Hollywood Landmarks Lost As Fire Guts Universal Sets
UNIVERSAL CITY, Calif. - The set where Warren Beatty flirted with Madonna in ``Dick Tracy'' and a city square from ``Back to the Future Part II'' were among the historic movie properties gutted yesterday in a fire at Universal Studios.
The blaze, which burned mainly in the backlot last night, also damaged the studio tour's earthquake ride and the King Kong attraction, where a 37-foot mechanical gorilla appears to shake tramloads of tourists.
Hundreds of firefighters backed by water-dropping helicopters put out the windblown flames about three hours after the fire broke out at the 420-acre studio, Hollywood's biggest and longest-running movie factory. Universal is visited by millions of tourists each year.
``It roared through the sets like a wildfire. It's like a blowtorch when the wind pushes the fire up against these structures,'' said Los Angeles County Battalion Chief Al Bennett.
Most of the damage was to the sunbaked wooden facades along the route of the studio tour, the third most popular tourist attraction in the nation.
``A lot of the streets are pretty well destroyed and are going to have to be rebuilt,'' Bennett said.
Among outdoor sets destroyed were New York Street, where parts of ``The Sting'' were filmed, Brownstone Street, and Courthouse Square, where Michael Fox rode his jet-powered skateboard in ``Back to the Future Part II.'' The ``Dick Tracy'' set also was gutted, county fire inspector Jim Gandee said.
The cause of the fire was not immediately known. One firefighter was slightly injured.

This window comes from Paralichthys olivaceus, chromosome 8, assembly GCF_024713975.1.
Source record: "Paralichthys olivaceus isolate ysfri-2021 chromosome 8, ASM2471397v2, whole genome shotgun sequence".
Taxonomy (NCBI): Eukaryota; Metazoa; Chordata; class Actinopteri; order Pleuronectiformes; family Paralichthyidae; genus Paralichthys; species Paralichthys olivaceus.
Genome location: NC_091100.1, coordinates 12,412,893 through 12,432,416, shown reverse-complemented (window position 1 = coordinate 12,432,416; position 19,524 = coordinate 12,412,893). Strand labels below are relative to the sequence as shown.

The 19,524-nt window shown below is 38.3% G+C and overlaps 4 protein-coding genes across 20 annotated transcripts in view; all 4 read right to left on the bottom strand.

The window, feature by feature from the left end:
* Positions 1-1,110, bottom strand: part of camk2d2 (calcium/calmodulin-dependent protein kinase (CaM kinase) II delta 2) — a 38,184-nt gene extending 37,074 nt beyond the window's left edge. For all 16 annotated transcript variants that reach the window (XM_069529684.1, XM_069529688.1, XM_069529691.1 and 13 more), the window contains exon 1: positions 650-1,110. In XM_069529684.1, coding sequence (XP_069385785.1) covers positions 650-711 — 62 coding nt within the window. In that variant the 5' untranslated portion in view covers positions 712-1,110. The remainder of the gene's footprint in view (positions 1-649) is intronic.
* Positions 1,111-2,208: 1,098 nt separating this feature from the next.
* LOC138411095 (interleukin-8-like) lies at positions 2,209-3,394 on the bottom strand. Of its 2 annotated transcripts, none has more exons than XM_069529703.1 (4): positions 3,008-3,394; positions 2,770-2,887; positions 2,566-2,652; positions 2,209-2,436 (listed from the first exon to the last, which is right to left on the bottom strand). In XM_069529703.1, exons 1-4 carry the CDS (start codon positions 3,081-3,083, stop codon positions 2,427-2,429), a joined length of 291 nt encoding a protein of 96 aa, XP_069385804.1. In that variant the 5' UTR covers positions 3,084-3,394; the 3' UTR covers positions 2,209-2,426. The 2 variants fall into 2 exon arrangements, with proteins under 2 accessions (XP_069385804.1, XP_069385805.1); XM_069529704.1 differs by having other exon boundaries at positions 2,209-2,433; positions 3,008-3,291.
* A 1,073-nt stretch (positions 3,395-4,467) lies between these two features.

Fire Chief P. Michael Freeman estimated the damage in the millions. Studio management planned to tour the $630 million theme park today to assess the damage. Ron Bension, president of Universal Studios Hollywood, estimated 20 percent of the studio's sets were lost.
``Everything looked like charcoal briquets,'' said Rusty Gilligan, who lives near the back lot. ``It was just a wreck.''
The flames, fanned by winds gusting up to 50 mph, were doused as they crept up to two film vaults. The Universal film library, which includes ``E.T. The Extra-Terrestrial,'' ``Jaws'' and ``Twins,'' is worth hundreds of millions.
The film library is vital to acquisition talks between Matsushita Electrical Industrial Co. and MCA Inc., Universal's parent. Matsushita has been discussing a multibillion-dollar buyout of MCA for several months.
The studio nestled in the Hollywood Hills 10 miles from downtown Los Angeles features a seven-hour journey through the backlot and includes a guided tram tour that takes viewers into sets and a simulated earthquake.
The King Kong building was closed today, but damage to the building was not severe, said Ron Bension, president of Universal Studios-Hollywood.
``There was talk that King Kong was in bad shape,'' Bension said. ``But Kong lives.''
The fire is not the first to strike Universal. In 1987, a stage used for the 1959 epic ``Spartacus'' erupted in flames. Damage was put at $2.5 million.
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